Lancashire Fire and Rescue teams have described their daring rescue of a man who was found dangling by his leg from a high voltage pylon in Hutton.
Specialist teams were tasked with the extraordinary job of scaling a 50 metre high pylon off Liverpool Road after the man was spotted just after 3pm on Monday August 7.
And crews have now revealed how they tackled the "highly complex" job of bringing the man to safety.
A spokesman for Lancashire Fire Service said: "We were called to a gentleman hanging upside down by his leg from a pylon 25 metres up in the air.
"It was certainly not an every day occurrence and he was very lucky he didn't fall or wasn't electrocuted.
"The plan initially was to get the aerial ladder platform in place. That was towed across the field but there were issues getting it there because the ground was waterlogged."
It was then that firefighter Rob Ridgway was tasked with climbing half way up the 275 Kv pylon to help bring the man down.
He said: "Myself and firefighter Simon Eardley climbed the pylon to assist the person to safety.
"Initially we were told to make sure our ropes and harnesses didn't touch the other side of the pylon which was still live at that point which added to the complexity of the job.
"We made our way up to where the man was hanging by the cuff of his jeans which he still had on one leg.
"Most of his other clothing had come away.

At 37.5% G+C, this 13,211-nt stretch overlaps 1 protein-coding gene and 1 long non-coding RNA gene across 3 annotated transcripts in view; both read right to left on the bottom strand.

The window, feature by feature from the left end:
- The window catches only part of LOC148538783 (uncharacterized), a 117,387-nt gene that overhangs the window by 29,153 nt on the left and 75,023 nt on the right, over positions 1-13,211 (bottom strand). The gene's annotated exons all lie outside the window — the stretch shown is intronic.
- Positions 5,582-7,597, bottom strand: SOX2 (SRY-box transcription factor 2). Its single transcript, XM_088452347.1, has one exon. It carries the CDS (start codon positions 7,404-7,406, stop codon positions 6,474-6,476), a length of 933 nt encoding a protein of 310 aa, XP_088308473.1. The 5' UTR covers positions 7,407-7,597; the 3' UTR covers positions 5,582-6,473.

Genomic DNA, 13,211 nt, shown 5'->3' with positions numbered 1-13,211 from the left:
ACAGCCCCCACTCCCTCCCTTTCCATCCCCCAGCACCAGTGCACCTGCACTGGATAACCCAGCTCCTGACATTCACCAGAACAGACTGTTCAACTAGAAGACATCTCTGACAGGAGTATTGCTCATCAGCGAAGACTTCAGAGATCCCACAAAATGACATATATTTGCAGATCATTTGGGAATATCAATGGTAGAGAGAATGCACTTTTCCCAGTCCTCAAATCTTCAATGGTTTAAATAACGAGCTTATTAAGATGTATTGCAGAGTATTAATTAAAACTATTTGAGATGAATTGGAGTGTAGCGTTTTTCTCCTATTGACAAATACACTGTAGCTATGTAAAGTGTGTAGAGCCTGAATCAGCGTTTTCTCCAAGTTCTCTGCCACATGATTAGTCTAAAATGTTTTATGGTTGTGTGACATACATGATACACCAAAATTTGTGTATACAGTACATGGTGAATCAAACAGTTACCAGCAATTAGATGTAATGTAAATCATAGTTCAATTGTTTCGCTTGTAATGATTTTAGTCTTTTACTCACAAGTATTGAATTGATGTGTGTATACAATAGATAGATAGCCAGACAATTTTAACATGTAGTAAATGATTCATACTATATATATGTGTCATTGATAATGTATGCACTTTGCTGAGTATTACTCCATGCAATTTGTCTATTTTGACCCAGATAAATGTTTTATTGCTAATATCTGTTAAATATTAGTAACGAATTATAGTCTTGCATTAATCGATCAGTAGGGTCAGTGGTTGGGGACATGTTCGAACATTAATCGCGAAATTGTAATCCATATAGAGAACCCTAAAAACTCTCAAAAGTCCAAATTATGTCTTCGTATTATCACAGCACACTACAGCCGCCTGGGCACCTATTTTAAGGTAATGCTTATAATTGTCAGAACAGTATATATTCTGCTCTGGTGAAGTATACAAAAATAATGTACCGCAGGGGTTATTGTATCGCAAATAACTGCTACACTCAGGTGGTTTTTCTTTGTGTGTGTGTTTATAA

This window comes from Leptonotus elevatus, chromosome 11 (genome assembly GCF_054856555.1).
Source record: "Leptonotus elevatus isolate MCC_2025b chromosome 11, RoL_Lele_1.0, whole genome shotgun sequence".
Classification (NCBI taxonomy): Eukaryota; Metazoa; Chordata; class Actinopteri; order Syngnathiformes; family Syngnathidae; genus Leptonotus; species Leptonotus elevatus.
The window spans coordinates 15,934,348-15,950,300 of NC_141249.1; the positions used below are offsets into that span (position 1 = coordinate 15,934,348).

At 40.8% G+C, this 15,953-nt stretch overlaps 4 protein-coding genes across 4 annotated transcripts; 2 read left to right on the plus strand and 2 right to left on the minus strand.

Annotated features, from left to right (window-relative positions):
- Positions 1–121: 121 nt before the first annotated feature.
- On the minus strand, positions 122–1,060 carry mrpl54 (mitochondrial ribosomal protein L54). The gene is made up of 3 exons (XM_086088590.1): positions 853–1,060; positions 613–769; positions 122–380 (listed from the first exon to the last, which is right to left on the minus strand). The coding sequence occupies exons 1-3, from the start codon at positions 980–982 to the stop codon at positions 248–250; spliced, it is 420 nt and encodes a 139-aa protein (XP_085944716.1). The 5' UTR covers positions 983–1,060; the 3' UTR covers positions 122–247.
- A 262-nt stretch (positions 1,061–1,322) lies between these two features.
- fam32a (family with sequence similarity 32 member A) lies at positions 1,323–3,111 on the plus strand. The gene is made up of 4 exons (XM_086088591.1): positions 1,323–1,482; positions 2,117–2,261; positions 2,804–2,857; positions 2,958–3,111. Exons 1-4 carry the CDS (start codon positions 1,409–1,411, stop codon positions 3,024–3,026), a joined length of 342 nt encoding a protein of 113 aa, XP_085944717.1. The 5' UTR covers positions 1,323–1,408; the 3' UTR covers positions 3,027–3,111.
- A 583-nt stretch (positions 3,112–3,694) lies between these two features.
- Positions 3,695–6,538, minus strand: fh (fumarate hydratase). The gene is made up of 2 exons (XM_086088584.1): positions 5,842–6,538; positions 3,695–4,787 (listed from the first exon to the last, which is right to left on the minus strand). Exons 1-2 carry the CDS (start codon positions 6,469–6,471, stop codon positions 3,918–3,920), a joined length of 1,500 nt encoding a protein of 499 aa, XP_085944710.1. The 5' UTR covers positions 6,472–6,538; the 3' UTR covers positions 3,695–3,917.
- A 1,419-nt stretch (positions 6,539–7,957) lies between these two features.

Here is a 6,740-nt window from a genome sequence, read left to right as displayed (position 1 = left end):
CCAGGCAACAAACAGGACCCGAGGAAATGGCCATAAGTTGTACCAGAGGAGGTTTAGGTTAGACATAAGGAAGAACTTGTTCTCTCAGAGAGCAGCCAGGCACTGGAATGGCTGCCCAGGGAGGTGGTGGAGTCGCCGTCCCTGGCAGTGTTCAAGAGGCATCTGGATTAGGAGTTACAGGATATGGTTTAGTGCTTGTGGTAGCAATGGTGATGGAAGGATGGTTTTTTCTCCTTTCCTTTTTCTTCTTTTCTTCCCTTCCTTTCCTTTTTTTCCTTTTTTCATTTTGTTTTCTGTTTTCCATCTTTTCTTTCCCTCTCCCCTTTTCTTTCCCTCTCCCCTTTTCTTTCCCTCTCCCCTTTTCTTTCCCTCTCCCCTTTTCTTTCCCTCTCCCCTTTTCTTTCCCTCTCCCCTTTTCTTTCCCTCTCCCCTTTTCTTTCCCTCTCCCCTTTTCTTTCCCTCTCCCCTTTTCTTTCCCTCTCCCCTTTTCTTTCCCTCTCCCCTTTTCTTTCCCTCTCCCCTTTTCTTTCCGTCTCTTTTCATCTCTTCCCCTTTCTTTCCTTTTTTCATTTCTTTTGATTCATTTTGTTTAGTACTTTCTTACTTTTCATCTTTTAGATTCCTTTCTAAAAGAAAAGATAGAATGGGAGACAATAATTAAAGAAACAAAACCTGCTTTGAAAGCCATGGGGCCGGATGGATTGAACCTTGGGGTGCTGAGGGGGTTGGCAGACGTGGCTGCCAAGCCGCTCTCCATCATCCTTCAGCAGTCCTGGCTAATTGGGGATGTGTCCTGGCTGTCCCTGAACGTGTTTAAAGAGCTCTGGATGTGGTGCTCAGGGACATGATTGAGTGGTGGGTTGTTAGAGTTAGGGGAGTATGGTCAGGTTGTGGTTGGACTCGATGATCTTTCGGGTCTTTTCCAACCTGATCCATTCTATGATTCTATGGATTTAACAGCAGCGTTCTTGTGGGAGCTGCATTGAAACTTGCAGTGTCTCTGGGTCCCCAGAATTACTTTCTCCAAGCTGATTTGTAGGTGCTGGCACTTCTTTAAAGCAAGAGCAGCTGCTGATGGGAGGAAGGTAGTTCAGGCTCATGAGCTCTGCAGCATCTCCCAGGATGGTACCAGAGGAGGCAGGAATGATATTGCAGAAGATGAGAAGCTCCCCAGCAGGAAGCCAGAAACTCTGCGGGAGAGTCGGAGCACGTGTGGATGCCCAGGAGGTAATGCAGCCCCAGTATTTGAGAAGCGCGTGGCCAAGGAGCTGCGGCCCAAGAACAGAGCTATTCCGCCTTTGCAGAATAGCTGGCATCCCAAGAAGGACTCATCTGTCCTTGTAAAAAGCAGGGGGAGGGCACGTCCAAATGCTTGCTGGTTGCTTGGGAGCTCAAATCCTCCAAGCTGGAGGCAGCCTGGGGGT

"We had to get over to the man who was just out of reach.
"Another team of firefighters, Kurt Livesey and Darren Kyle climbed above us and set up a rope.
"Once that was in place they lowered me down and we managed to attach the rescue harness and release the man from the pylon.
"It was certainly one of the most complex rope rescue jobs I've ever seen.
"It was bit unnerving to say the least but we do train for situations like this."
The man, who was understood to be in his 30s, was brought down from the pylon shortly before 7pm on Monday and taken to Royal Preston Hospital as a precaution.
The circumstances leading to him becoming trapped up the pylon remain unknown, a force spokesman added.
Police say the man did not suffer any serious injuries as a result of the incident.
A spokesman for the National Grid said: "The ‘danger of death’ signs we put on our pylons are no exaggeration.
"You don’t have to touch the wires to get electrocuted as high voltage electricity will jump several feet to get to you.
"Falling from the top of a pylon will also kill you.
"We put anti-climbing guards on our pylons and it is utterly foolhardy to try to get round these and put your life at risk.”